Abstract: By focusing on the representation of violence against Native American women in Craig Johnson’s The Cold Dish and the television show Longmire, this article demonstrates how these cultural productions perpetuate settler-colonial power relations. Although Longmire is one of the more progressive shows thanks to its development of Native American characters and storylines, the settler-colonial status quo is affirmed in four main ways. Not only do the novel and TV show redeploy the racist stock characters of the Magical Indian and the White Savior, but the TV show especially also reiterates a version of the stereotypical Vanishing American narrative inherited from the Western genre. Furthermore, both cultural productions heavily pathologize the Cheyenne community, depriving them of agency. Finally, the novel and show both transform pain, suffering, and grief into transferable commodities. This allows them to disinvest the pain and tragedy suffered by the Native American characters in order to reinvest this tragic potential in white characters, which serves to reinforce the white characters’ heroism. The commodification of tragic potential and emphasis on its sentimentalization help obscure the settler-colonial origins and systemic perpetuation of violence against Native American women. In sum, this analysis shows that the deeply ingrained and normalized settler-colonial ideology inherent to representational strategies limit the progressive potential of even the most benevolent and well-meaning white cultural productions.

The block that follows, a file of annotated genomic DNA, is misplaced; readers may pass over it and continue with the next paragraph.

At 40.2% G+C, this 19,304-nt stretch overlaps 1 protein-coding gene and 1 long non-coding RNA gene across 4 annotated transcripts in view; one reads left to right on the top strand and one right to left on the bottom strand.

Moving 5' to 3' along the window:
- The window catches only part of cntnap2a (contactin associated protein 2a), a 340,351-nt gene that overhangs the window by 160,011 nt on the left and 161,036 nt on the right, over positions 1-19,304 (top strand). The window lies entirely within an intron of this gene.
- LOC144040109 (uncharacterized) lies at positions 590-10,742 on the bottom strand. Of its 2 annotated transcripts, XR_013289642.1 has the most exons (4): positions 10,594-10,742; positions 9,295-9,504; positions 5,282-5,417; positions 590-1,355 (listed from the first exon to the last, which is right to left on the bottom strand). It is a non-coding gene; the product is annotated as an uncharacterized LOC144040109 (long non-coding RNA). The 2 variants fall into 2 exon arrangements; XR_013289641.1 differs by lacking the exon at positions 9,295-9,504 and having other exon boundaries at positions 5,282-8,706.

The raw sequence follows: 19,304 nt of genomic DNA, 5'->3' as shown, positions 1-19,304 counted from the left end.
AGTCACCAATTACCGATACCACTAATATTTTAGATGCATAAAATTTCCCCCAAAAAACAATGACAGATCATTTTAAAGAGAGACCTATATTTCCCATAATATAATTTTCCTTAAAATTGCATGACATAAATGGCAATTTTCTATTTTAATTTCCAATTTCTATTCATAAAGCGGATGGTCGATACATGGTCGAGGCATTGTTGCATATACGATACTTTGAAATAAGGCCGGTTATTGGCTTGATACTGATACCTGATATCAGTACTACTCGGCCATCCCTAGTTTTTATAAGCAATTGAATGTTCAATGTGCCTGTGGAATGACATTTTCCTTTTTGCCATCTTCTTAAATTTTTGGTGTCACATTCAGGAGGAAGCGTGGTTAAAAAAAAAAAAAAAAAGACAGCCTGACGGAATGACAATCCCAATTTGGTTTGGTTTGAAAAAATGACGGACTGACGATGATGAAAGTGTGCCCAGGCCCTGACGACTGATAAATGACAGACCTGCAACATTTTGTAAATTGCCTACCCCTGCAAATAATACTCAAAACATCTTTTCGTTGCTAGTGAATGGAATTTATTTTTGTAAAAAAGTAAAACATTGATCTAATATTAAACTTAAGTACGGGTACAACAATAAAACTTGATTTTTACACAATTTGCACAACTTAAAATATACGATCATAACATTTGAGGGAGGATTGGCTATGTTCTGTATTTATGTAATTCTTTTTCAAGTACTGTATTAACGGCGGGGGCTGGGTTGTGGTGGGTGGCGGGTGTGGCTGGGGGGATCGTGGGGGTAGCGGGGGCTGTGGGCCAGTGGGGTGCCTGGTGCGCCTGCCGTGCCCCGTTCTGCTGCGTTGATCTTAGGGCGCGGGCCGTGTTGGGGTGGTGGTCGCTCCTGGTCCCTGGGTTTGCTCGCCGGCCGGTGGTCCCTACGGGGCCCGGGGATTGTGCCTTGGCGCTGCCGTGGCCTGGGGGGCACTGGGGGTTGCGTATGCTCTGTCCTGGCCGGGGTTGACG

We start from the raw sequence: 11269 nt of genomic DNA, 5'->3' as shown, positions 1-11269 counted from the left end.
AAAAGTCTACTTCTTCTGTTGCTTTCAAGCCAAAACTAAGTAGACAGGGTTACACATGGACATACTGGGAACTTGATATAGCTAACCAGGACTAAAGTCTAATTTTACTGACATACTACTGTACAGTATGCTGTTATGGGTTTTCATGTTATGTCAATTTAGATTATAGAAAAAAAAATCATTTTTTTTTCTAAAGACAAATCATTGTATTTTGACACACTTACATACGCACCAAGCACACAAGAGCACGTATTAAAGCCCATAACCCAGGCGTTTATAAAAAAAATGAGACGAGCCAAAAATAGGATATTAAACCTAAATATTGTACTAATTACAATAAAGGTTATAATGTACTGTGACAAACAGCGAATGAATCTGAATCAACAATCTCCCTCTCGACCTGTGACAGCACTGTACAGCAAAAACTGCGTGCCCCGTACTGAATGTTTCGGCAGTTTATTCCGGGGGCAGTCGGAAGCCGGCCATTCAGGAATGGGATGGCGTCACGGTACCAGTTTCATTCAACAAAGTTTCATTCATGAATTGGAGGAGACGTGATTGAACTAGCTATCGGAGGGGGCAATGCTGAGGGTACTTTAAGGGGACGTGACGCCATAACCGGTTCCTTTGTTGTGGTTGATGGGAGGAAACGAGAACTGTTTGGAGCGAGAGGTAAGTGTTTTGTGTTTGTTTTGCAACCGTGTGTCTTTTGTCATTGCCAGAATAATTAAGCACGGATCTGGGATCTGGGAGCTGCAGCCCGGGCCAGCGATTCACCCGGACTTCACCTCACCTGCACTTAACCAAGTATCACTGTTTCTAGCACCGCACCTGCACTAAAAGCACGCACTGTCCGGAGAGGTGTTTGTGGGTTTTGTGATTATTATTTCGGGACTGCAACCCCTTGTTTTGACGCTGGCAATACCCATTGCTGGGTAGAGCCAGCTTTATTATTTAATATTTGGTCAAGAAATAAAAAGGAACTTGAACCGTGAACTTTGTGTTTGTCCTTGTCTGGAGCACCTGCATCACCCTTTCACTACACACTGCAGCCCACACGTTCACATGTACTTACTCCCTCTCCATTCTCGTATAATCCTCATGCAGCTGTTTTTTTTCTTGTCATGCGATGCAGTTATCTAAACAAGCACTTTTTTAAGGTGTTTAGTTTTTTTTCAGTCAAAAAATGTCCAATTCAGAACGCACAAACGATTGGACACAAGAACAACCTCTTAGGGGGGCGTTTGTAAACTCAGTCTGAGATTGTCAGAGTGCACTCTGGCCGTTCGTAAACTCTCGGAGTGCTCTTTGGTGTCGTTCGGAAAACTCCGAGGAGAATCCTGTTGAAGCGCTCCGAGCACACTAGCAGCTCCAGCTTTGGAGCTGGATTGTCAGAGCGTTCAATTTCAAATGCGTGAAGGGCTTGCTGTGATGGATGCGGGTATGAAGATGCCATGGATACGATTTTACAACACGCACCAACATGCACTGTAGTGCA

Abstract: In this dissertation, I challenge the pervasive notion of South Dakota as a settler fantasy space by considering several of its twentieth and twenty-first century literary offerings through the lens of Settler Colonial Studies. Settler colonial ideology has long dominated historical, sociopolitical, and literary narratives in South Dakota, affecting state policy, Lakota and Dakota sovereignty, public school curricula, the state’s economy, and even state and local responses to the COVID-19 pandemic. Notions of Manifest Destiny and a Wild West frontier continue to evolve, shift, and resolidify in South Dakota, playing a key role in the perpetuation of institutionalized disenfranchisement and dispossession of Native peoples. In literature, these troublesome binaries of cowboy / Indian and pioneer / Indian have historically been represented by South Dakota writers such as Laura Ingalls Wilder, O.E. Rӧlvaag, and Charles “Badger” Clark, who collectively constitute the state’s canon. Yet South Dakota boasts a multitude of writers who take up urgent issues of settler colonialism and grapple with them in productive ways. In this dissertation, I consider the novels of Black pioneer Oscar Micheaux, the oeuvre of bison rancher-turned-Lakota ally Dan O’Brien, the collaborative memoirs of American Indian Movement activist Mary Brave Bird, the contradictory and contentious works of Linda Hasselstrom, and the ecocentric poems of Courtney Huse Wika. I argue that these writers expose the tensions and complexities of settler colonialism in South Dakota. Their works challenge the dominant settler paradigm in South Dakota literature and culture, showing that despite its oversimplified, stereotypical, and deeply problematic frontier fantasies, settler colonialism in South Dakota remains complicated and unstable.




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